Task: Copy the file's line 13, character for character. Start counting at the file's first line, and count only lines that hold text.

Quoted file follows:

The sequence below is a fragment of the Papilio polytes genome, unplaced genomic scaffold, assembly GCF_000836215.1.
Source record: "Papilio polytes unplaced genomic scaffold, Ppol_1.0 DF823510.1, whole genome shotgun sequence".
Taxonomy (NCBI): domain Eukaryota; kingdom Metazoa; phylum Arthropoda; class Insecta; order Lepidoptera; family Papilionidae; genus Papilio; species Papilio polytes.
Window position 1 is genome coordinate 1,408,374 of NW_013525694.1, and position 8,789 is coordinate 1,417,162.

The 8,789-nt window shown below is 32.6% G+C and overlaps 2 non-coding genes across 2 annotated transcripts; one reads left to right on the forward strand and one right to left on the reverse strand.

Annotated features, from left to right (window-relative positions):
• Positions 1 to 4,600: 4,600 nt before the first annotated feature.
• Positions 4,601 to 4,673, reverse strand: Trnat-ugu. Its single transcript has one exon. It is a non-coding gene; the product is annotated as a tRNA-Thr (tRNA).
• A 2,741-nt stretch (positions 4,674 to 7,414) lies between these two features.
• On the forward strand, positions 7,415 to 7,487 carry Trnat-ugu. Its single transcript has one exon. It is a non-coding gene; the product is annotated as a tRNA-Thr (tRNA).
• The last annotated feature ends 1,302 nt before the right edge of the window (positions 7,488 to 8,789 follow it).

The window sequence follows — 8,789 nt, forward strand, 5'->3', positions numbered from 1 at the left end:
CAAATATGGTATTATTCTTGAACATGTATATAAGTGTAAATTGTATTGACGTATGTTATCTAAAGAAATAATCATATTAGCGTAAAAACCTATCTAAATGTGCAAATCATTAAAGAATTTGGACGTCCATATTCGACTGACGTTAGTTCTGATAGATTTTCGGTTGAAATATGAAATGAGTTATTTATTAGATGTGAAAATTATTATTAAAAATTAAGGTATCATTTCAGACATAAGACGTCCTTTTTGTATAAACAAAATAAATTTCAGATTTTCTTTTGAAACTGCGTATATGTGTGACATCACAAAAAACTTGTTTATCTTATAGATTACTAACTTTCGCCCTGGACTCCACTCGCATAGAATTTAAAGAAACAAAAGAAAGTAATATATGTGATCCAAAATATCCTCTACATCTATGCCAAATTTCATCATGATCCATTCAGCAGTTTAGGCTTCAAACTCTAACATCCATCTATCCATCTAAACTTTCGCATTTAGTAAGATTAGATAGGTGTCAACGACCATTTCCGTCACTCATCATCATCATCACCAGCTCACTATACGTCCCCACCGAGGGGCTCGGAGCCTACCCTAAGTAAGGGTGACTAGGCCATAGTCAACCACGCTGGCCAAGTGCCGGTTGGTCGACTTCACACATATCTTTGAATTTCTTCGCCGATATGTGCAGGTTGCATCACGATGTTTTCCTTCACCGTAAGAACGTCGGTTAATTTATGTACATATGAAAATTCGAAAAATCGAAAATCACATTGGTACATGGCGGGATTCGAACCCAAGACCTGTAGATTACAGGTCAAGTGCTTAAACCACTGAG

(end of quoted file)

CAAATATGGTATTATTCTTGAACATGTATATAAGTGTAAATTGTATTGACGTATGTTATCTAAAGAAATAATCATATTAGCGTAAAAACCTATCTAAATGTGCAAATCATTAAAGAATTTGGACGTCCATATTCGACTGACGTTAGTTCTGATAGATTTTCGGTTGAAATATGAAATGAGTTATTTATTAGATGTGAAAATTATTATTAAAAATTAAGGTATCATTTCAGACATAAGACGTCCTTTTTGTATAAACAAAATAAATTTCAGATTTTCTTTTGAAACTGCGTATATGTGTGACATCACAAAAAACTTGTTTATCTTATAGATTACTAACTTTCGCCCTGGACTCCACTCGCATAGAATTTAAAGAAACAAAAGAAAGTAATATATGTGATCCAAAATATCCTCTACATCTATGCCAAATTTCATCATGATCCATTCAGCAGTTTAGGCTTCAAACTCTAACATCCATCTATCCATCTAAACTTTCGCATTTAGTAAGATTAGATAGGTGTCAACGACCATTTCCGTCACTCATCATCATCATCACCAGCTCACTATACGTCCCCACCGAGGGGCTCGGAGCCTACCCTAAGTAAGGGTGACTAGGCCATAGTCAACCACGCTGGCCAAGTGCCGGTTGGTCGACTTCACACATATCTTTGAATTTCTTCGCCGATATGTGCAGGTTGCATCACGATGTTTTCCTTCACCGTAAGAACGTCGGTTAATTTATGTACATATGAAAATTCGAAAAATCGAAAATCACATTGGTACATGGCGGGATTCGAACCCAAGACCTGTAGATTACAGGTCAAGTGCTTAAACCACTGAG